Side reins and their uses?
First, let me apologize for all of my posts recently. I feel like I've been posting these stupid little questions all over the place. I'm having a hard time finding previous threads with answers/information that I'm looking for.
If I'm lunging my mare with side reins on, what am I doing to/for her?
What I'm wanting to do is build up her topline (I'm doing other exercises as well, hill work and tons of trotting)
I'm kind of worried that she's not using her back and butt, no matter what I do. A few times today I saw her using her back.
I'm worried that I'm going to mess her up and really set us back.
Should I, or should I not, use side reins to help her build up some muscle?
If you need to ask, then probably shouldn't use them:lol:
Side reins CAN help build up some muscle, but as with any other aid it is very easy to build up the wrong muscles. If you have them set to tight you cause a horse to hollow behind them and you build the reverse of what you are looking for.
Some horses go nicely in them, my Emmy is naturally high headed (arab) and just by loosely hooking up the side reins she drops down and starts working properly. If you are not sure someone helping you would make all the difference.
My mare's head isn't high, she's usually pretty level, but I know she goes around hollow backed, and before I start taking lessons (for both of us) I want to build up some muscle so it's not a huge strain on her
If you want to use them, find an experienced person who can teach you how to use them first. Side reins are great tools for building topline and encouraging a connection (in fact I very rarely lunge without them now) however if used incorrectly they can flip a horse over backwards in extreme cases, or at the minimum encourage the horse to back off the contact and stiffen the back.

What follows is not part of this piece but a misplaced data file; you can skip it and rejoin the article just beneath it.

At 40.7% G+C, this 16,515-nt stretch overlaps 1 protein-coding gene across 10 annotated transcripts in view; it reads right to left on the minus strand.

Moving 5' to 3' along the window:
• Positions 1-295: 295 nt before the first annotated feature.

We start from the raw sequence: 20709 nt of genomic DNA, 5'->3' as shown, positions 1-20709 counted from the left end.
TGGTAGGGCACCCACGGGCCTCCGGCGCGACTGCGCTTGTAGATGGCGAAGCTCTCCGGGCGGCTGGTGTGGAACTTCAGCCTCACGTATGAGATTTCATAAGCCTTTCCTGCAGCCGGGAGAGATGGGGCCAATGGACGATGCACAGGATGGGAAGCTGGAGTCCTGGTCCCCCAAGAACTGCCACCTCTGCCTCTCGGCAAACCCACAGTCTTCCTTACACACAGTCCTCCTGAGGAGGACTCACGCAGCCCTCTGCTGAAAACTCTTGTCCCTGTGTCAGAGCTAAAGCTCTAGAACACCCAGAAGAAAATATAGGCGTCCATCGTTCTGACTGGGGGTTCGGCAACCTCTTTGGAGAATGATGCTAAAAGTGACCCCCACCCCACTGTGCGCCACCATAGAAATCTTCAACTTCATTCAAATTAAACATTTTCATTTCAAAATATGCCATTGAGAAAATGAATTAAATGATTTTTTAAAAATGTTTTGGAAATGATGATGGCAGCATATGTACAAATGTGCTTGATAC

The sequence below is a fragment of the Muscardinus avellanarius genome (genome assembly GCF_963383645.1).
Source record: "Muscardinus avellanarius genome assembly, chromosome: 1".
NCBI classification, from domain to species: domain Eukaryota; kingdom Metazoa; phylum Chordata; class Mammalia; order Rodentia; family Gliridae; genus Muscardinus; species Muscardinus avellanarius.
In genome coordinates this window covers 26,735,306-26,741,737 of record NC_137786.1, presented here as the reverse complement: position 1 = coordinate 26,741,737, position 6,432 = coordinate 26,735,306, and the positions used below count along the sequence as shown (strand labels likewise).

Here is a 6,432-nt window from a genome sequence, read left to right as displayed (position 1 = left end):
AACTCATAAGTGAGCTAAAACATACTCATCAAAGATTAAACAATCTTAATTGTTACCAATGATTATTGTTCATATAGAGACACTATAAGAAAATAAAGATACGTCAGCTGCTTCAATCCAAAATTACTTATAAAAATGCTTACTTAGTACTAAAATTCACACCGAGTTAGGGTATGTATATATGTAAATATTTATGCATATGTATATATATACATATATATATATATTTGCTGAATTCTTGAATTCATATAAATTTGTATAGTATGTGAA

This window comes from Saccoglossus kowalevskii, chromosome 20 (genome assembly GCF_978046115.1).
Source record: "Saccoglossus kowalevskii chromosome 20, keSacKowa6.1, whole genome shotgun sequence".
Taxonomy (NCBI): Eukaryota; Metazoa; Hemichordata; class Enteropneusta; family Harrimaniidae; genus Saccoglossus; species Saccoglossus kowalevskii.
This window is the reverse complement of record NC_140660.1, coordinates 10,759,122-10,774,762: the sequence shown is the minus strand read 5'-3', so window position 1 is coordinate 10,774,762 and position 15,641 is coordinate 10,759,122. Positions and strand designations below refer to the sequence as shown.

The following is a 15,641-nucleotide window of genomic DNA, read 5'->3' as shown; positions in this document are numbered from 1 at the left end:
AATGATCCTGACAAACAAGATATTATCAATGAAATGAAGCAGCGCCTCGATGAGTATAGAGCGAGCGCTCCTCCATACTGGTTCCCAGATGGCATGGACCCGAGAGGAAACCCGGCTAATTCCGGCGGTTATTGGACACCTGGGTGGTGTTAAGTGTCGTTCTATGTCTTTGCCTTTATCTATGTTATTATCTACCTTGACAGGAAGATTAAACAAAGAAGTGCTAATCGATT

I wish there were more horse people around where I am. I asked my trainer what she thought today and she said that my mare looked good, but nothing else. So I figured I would ask on here.
I noticed that every once in a while she'd really round up, but it was never consistent. Maybe they woman I'll be taking lessons from could help me, though I've never seen her using side reins.
You could try putting ground poles down and lunging her over them, makes them round up and use themselves some ideas here http://www.horseforum.com/horse-trai...r-poles-75526/
Trotting over ground poles under saddle is also good, as is trotting long and low as part of your warm up routine.
Thanks guys!! Maybe I'll try all of this on Friday!
Side reins (properly set) allow the horse to move steadily into a connection, but they are meant for use in trot (because they do not allow the telescoping of the neck in w or c). The main use of lunge work is that it creates lightly lateral flexion which allows for the horse to develop axial rotation/bend and working into the outside rein, and therefore greater straightness/self carriage. With a caveson they allow for the use of hh which keep the horse up/open/active/connected. They should be attached roughly where the knee (of the rider would be), in a straight-line from mouth of horse to hip. The horse should not be allowed to go too low or closed which would cause the horse only to push with the hind legs. What develops a topline is self carriage, not (longitudinal) flexion. Caveletti really need the use of the neck for proper bascule, so any use of them should be limited with side rein.
The question is what you are seeing when you say you "saw her using her back". Are you talking about axial rotation? Over tracking?
Make sure that the sr are not too shortened, or the horse too low. And take them off and allow the horse to relax/telescope in some trot/walk work at the end.
The only use I've found for side reins, that I personally would endorse is to help bring a horse back from injury. They do imply that the horse should maintain contact and if lunged in correct correctly, well help align the topline and build muscle there.
I will also lunge a baby in them, set loosely so the horse gets used to a little movement of the bit.
They are NOT mean to be ridden in.
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